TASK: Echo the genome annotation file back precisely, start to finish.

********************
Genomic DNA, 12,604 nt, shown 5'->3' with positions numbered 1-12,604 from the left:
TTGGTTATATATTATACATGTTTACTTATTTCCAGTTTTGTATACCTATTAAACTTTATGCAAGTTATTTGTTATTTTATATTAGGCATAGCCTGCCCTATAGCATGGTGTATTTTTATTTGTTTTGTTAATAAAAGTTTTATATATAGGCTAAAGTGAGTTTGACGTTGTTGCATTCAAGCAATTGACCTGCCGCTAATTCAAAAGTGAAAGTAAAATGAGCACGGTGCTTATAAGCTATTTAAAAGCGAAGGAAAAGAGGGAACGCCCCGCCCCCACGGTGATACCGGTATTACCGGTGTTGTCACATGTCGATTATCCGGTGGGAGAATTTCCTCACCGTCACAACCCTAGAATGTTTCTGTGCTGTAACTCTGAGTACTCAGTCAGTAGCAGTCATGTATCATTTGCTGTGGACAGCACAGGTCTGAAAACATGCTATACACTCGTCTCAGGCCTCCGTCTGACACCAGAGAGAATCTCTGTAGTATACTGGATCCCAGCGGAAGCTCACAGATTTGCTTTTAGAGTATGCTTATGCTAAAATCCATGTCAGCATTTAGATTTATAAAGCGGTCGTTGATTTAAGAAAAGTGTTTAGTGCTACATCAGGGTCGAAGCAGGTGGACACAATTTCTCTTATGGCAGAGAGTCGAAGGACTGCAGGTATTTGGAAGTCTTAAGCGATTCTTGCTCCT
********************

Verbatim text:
Genomic DNA, 12,604 nt, shown 5'->3' with positions numbered 1-12,604 from the left:
TTGGTTATATATTATACATGTTTACTTATTTCCAGTTTTGTATACCTATTAAACTTTATGCAAGTTATTTGTTATTTTATATTAGGCATAGCCTGCCCTATAGCATGGTGTATTTTTATTTGTTTTGTTAATAAAAGTTTTATATATAGGCTAAAGTGAGTTTGACGTTGTTGCATTCAAGCAATTGACCTGCCGCTAATTCAAAAGTGAAAGTAAAATGAGCACGGTGCTTATAAGCTATTTAAAAGCGAAGGAAAAGAGGGAACGCCCCGCCCCCACGGTGATACCGGTATTACCGGTGTTGTCACATGTCGATTATCCGGTGGGAGAATTTCCTCACCGTCACAACCCTAGAATGTTTCTGTGCTGTAACTCTGAGTACTCAGTCAGTAGCAGTCATGTATCATTTGCTGTGGACAGCACAGGTCTGAAAACATGCTATACACTCGTCTCAGGCCTCCGTCTGACACCAGAGAGAATCTCTGTAGTATACTGGATCCCAGCGGAAGCTCACAGATTTGCTTTTAGAGTATGCTTATGCTAAAATCCATGTCAGCATTTAGATTTATAAAGCGGTCGTTGATTTAAGAAAAGTGTTTAGTGCTACATCAGGGTCGAAGCAGGTGGACACAATTTCTCTTATGGCAGAGAGTCGAAGGACTGCAGGTATTTGGAAGTCTTAAGCGATTCTTGCTCCT